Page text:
Summary and Analysis Chapter 3


Steinbeck begins this chapter by describing the town in terms of an animal or as some type of biological organism. In the "Introduction" section, it was noted that one interpretation for this novel is an ecological interpretation, one in which we observe that every part of a complex pattern is related to every other part. As noted elsewhere, Steinbeck had previously made a study of the ecological relations of the living organisms in the Gulf of lower California. In his work The Sea Of Cortez, Steinbeck writes about the activities of schools of fish as an organized group:

The schools swam, marshalled and patrolled. They turned and dived as a unit. In their millions they followed a pattern minute as to direction and depth and speed. There must be some fallacy in our thinking of these fish as individuals. Their functions in the school are in some as yet unknown way as controlled as though the school were one unit.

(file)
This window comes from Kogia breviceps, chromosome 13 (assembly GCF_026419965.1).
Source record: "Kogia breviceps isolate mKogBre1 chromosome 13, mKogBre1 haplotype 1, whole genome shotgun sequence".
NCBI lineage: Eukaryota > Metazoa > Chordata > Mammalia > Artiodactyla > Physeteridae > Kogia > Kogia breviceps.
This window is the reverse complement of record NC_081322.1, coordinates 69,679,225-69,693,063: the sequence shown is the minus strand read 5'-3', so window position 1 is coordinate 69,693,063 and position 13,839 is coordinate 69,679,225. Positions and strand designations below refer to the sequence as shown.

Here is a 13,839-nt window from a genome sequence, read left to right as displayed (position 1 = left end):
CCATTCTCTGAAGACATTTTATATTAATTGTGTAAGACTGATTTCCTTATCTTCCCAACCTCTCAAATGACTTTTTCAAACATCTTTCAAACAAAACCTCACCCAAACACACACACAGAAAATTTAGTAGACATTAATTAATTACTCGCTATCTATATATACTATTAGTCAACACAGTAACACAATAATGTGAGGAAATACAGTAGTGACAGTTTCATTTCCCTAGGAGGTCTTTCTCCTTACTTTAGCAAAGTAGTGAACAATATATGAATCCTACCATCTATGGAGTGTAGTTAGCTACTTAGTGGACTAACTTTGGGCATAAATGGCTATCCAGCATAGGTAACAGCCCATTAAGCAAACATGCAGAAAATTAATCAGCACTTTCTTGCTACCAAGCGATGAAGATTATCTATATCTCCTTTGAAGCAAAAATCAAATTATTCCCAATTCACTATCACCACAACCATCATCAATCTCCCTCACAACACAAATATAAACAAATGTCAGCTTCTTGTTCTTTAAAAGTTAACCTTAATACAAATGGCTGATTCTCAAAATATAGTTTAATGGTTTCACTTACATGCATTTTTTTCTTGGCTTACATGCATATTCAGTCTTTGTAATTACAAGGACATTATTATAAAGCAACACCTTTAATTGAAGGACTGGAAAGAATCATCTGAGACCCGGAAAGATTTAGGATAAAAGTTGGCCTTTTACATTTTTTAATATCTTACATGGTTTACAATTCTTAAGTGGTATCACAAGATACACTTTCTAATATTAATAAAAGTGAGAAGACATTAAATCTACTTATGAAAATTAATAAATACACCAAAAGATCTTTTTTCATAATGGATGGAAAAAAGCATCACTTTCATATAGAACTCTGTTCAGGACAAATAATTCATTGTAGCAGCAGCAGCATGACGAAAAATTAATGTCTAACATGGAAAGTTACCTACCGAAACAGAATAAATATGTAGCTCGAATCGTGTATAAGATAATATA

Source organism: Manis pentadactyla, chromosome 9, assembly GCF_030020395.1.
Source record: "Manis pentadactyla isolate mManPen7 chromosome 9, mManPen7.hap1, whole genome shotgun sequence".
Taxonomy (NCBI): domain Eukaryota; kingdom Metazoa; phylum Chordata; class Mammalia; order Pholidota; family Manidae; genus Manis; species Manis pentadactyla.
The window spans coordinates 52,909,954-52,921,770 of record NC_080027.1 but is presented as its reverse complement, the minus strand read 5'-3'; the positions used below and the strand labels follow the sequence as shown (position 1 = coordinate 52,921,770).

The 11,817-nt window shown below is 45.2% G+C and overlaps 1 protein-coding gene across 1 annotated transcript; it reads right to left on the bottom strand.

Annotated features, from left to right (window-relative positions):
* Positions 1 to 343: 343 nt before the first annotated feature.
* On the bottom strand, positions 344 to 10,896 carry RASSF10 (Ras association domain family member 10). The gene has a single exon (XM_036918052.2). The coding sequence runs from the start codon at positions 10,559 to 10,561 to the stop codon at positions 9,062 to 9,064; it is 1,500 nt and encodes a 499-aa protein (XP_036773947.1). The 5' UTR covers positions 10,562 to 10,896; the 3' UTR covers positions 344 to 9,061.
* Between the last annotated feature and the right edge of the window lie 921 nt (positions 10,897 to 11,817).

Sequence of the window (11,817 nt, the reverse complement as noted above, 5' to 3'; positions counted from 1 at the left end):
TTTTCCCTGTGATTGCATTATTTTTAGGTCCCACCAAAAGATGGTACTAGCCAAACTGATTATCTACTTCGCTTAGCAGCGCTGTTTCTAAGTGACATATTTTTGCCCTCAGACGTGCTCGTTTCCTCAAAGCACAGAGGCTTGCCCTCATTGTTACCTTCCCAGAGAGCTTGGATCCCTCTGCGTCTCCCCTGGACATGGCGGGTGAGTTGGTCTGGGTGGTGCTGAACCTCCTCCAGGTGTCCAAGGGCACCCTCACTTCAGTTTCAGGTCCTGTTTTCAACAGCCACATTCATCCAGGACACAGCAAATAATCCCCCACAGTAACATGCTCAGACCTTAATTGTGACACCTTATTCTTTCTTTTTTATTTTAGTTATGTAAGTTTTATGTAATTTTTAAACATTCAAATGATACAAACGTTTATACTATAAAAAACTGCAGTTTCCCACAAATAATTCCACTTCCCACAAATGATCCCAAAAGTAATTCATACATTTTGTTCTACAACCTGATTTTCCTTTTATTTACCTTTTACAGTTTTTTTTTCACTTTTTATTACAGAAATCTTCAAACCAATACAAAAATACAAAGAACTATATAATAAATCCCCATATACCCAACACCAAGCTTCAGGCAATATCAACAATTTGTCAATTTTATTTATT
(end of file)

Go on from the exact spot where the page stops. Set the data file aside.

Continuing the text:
At the beginning of Chapter 3, Steinbeck also writes that the "town is a thing like a colonial animal." Before Kino reaches home, the news of the discovery of the pearl has spread like the "nerves of the town were pulsing and vibrating with the news." Steinbeck is showing the effect of the discovery of the great pearl upon the life of the entire organism — the town. He then offers the response of the various members of the town: the priest remembers certain repairs on the church that are needed; the doctor announces that Coyotito is a patient of his; the beggars remember that a poor man suddenly invested with a fortune is a generous man; the pearl buyers long to get their hands on this great pearl so they can escape from their positions and make a new start.